My uncle Tom was a family doctor in Rockingham, North Carolina.
Bald, with wire framed glasses and a wry smile, he had a joke
for every occasion and the driest sense of humor I have ever known.
Once my mother went to visit her brother Tom soon after
he returned from the war. She waved and waved and called to him
from the bus window as they pulled in. “Hi Tom!” she cried.
“I never forget a face,” he replied.
Uncle Tom used to tell a story about being invited to go
on a racoon hunt with some of his patients. He worked long hours,
but raccoon hunting is mostly done at night. It doesn’t interfere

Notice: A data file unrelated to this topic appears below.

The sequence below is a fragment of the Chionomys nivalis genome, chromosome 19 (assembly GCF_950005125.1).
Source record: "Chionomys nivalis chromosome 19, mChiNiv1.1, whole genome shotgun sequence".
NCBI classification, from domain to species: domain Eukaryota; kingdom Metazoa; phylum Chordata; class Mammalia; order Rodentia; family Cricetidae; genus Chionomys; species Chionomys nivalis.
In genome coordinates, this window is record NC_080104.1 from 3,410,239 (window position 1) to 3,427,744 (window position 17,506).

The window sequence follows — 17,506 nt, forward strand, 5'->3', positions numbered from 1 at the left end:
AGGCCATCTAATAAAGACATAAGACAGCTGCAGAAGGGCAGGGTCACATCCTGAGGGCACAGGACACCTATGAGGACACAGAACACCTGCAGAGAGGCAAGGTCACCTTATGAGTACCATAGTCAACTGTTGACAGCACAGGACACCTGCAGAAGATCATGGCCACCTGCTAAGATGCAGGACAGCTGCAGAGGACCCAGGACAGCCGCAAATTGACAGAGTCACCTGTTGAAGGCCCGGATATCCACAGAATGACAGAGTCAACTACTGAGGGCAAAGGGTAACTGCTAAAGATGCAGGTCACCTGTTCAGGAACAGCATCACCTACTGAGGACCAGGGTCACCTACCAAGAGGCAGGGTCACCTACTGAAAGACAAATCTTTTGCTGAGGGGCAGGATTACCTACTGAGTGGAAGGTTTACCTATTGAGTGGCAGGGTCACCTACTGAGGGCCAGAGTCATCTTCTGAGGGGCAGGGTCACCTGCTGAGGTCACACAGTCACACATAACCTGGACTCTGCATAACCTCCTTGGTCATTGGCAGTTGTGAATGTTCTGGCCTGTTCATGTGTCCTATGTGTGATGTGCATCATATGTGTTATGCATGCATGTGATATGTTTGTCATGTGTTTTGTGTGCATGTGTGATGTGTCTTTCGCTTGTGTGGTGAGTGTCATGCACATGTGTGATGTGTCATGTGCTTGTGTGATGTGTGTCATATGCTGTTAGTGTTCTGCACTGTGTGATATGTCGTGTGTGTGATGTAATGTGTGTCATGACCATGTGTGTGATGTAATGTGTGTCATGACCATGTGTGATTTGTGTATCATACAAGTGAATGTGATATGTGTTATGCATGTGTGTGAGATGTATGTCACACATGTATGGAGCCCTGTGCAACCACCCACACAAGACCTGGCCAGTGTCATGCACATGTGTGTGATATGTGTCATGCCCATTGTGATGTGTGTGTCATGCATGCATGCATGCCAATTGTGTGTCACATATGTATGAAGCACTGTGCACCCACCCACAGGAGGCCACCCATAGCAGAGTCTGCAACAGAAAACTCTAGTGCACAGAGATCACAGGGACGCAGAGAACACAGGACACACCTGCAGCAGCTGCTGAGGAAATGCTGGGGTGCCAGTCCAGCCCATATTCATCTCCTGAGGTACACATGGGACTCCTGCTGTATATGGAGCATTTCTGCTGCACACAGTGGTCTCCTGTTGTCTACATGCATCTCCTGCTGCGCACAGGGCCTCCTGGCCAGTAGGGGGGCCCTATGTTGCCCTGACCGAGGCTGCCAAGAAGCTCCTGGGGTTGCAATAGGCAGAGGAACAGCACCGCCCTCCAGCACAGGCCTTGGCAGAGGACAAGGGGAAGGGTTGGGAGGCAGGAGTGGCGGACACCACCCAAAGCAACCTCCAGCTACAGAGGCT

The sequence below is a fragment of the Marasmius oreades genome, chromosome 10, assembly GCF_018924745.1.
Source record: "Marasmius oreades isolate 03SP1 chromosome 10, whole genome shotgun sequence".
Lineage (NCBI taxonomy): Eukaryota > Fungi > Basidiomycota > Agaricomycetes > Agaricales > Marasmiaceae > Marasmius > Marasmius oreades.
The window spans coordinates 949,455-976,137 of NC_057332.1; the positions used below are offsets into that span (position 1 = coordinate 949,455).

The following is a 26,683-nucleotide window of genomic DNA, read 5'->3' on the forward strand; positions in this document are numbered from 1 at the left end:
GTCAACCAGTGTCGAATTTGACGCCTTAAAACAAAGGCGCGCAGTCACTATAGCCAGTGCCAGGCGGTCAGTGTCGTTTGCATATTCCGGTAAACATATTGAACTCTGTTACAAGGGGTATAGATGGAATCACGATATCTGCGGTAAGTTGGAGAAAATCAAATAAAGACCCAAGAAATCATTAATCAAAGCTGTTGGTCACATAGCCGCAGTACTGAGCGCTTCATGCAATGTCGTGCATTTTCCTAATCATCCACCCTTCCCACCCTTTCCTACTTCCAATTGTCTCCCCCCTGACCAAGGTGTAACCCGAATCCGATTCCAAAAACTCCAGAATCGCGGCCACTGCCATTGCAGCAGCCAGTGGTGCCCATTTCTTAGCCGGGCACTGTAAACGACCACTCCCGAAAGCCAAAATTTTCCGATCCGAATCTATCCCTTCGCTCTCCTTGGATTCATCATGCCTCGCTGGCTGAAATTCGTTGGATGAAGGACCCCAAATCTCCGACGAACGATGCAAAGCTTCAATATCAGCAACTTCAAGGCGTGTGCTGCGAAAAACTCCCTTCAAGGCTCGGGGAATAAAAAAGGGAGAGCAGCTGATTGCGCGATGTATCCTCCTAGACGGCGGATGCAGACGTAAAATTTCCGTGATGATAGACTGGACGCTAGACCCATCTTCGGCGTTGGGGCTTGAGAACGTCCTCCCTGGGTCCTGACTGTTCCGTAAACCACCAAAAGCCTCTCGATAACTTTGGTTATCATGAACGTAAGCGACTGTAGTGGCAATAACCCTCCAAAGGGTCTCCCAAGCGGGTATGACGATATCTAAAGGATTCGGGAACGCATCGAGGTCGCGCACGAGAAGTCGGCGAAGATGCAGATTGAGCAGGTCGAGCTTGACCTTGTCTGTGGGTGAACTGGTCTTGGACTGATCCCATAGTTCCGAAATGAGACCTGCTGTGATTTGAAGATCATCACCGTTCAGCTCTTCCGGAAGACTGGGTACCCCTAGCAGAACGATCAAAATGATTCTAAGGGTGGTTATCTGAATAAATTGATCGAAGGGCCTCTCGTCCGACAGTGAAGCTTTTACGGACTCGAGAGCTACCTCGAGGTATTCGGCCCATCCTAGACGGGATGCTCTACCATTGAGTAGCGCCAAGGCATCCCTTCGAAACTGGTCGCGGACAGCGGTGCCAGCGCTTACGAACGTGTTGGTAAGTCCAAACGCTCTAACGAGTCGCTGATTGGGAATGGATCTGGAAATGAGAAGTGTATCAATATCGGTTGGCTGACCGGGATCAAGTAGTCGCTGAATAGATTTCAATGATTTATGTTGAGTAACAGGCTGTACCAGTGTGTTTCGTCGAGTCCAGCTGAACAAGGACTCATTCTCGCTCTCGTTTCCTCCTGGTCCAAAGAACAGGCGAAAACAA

with your day job. On my uncle’s first hunt the hounds had treed
a raccoon and were baying to beat all, but nobody went after them.
Everybody just stood around the campfire laughing and telling stories
and listening to the dogs—the males calling out in a low, throaty bugle
and the females a note higher, the sound rolling through the pine trees
and out across the river. My uncle was confused and a little impatient
with it all—he was a get it done kind of guy and it was well after midnight.
“Shouldn’t we go after them?” he said. His friends just laughed.
“That ain’t coon hunting,” they said.